We perform regular audits including a detailed patient survey to monitor user experience. There is a monthly adult patient support group, monthly virtual support group for parents of children with sickle disorders, updated patient information available in leaflet form and online. Proposed service developments are reviewed by patient representatives and user input informs the final design.  

The APPG report has acted as a catalyst to enable significant service improvement and further embed good practice and we are grateful to the group for highlighting these issues. 


Education underpins excellent care. In the past 12 months we have organised many educational events across the breadth of health care professionals, including targeted training held at St Thomas’ Hospital for nurses and allied professionals. There is bitesized teaching for the emergency department and longer sessions aimed at different grades of medical trainees including specialist trainees. We organised and ran a highly successful preceptorship in September 2022, from which we earned enough to appoint a clinical fellow to support our work in SCD education. 

We have also generated an acute care training tool for healthcare professionals who manage the care of inpatients with SCD which is being implemented across Guy’s and St Thomas’ NHS FT. As part of this work, we have co-produced well-received educational videos with our patients.  

In conjunction with the Sickle Cell Society and Boston Scientific, a pharmaceutical company, we have also completed an educational animation tool on priapism, a common complication of SCD in men and boys. This is a complication which can have devastating outcomes, but which patients are very poorly informed of. The accessible tool which will be hosted online, ensuring wide reach aims to reduce the stigma and increase awareness in patients and carers. 


After many decades of slow progress, there are several exciting sickle trials actively recruiting across KHP, including trials of novel treatment agents, stem cell transplantation, and a large database study. Below are some details of three of these studies. 

An Adaptive, Randomized, Placebo-controlled, Double-blind, Multi-centre Study of Oral Etavopivat, a Pyruvate Kinase Activator in Patients with Sickle Cell Disease 

Etavopivat (FT-4202) is a potent, selective, orally bioavailable, small-molecule activator of pyruvate kinase. This study is a randomized, placebo-controlled, double-blind, multicentre phase 2/3 study of patients, aged 12 to 65 years, with SCD. The clinical hypothesis is that pyruvate kinase activation will reduce the rate of sickle cell polymerization and improve red blood cell membrane function, reducing red blood cell (RBC) sickling and RBC haemolysis that led to vascular obstruction and anaemia, two hallmarks of SCD pathology. The trial objectives are to assess the efficacy of etavopivat in adolescents and adults with SCD as compared to placebo as measured by improvement in haemoglobin and annualized vaso-occlusive crisis rate. The recruitment target for this study has been reached. 

REDRESS study of haploidentical stem cell transplants in sickle cell disorders. 

This new study was launched in May 2023 to assess the effectiveness and feasibility of haploidentical stem cell transplants in sickle cell disorders SCD. Standard treatment for SCD is limited, with regular blood transfusions and hydroxycarbamide medications being the two widely available treatment options. Stem cell transplant (SCT) is a procedure where healthy stem cells from a matched donor are given to a person with a blood disease with the aim of curing the disease. Researchers have developed transplant protocols showing that SCT can be carried out safely in adults with high cure rates when receiving SCT from a 100% matched sibling. However, less than 10% of patients have a fully matched donor so this option is not available to them.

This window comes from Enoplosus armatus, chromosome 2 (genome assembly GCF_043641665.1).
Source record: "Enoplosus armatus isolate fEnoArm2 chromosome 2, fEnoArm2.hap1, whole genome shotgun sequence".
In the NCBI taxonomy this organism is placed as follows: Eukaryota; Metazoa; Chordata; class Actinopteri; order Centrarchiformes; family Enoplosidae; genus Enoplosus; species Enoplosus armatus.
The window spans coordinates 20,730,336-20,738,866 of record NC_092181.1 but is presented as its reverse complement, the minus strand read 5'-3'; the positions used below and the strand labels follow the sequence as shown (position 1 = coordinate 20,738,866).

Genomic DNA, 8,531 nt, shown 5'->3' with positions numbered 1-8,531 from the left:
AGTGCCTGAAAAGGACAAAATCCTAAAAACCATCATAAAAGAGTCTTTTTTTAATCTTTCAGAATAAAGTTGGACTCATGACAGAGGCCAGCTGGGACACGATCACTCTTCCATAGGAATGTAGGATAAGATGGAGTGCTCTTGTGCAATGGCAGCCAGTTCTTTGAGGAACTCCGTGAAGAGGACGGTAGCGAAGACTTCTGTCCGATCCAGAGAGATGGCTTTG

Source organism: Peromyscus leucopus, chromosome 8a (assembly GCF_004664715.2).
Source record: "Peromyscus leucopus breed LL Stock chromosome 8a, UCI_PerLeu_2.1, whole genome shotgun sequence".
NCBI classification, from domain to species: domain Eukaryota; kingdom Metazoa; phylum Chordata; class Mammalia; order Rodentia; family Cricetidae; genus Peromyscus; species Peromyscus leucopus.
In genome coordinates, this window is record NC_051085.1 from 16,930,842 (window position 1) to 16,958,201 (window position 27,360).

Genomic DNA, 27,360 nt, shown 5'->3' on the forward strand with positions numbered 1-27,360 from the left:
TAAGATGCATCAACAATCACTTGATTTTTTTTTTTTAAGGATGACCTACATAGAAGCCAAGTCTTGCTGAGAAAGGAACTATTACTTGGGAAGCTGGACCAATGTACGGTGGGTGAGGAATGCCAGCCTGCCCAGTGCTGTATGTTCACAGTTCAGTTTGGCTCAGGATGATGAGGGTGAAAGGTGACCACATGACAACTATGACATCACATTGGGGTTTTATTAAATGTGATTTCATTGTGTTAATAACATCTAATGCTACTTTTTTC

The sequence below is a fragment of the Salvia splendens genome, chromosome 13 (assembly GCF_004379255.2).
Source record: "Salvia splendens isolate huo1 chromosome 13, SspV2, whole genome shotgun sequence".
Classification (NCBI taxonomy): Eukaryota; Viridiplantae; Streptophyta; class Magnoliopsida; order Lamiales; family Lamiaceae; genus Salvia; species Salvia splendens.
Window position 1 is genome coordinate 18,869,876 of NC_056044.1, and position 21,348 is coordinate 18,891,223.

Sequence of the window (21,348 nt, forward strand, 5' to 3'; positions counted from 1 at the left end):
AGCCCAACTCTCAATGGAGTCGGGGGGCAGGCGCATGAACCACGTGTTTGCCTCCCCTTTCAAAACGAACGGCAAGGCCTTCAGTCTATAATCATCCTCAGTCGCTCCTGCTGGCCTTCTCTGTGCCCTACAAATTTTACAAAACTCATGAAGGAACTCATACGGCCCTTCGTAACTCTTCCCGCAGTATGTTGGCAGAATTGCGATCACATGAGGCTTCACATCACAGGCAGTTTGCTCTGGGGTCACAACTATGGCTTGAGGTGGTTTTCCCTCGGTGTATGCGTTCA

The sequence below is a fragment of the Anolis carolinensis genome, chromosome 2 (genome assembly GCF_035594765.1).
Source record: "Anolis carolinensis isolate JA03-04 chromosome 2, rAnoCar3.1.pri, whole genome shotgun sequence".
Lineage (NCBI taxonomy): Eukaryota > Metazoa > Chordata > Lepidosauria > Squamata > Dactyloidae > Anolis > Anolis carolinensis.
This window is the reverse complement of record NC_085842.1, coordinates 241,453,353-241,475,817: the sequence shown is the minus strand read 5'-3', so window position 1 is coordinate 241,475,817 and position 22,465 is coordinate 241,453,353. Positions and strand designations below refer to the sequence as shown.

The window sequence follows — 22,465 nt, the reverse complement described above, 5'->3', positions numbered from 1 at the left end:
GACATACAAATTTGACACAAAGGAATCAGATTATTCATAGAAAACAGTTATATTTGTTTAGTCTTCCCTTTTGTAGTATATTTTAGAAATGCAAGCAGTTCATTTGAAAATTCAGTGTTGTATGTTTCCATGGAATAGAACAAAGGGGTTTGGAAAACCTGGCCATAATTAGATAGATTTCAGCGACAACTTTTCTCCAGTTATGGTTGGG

Patients can also receive SCT from relatives who are a 50% match, for example, from a sibling with whom they share one parent, or from a parent - this is called haploidentical SCT. There were concerns that haploidentical SCT would not work due to high rejection rates and an unacceptable risk of complications, however new protocols mean it is now possible for haploidentical SCT to be performed. This is a clinical trial of haploidentical SCT compared to standard care in order to assess whether haploidentical stem cell transplant is safe and clinically and cost effective, with patients being randomised 1:1 to either receiving a haploidentical SCT or standard care.  

More information can be found on the website - Redress trial 

Natural History and Clinical Outcomes of Patients with Sickle Cell Disease: A Collaborative Multi-centre Database Study 

This is a non-commercial trial with the aim of setting up a research database to establish a cohort of adults with SCD to follow up prospectively to establish detailed natural history data to document patient outcomes and look for predictors of poor outcome to enable better understanding of which patients would benefit from earlier interventions, including stem cell transplantation and gene therapy. This prospective study does not propose that additional tests will be performed, but data from the investigations performed as part of the annual review will be collected from the electronic patient record along with an annual quality of life questionnaire. Over 430 patients have been recruited so far. 

King’s Health Partners Haematology brings together our strengths in clinical service, research, and education to deliver exceptional outcomes for haematology patients .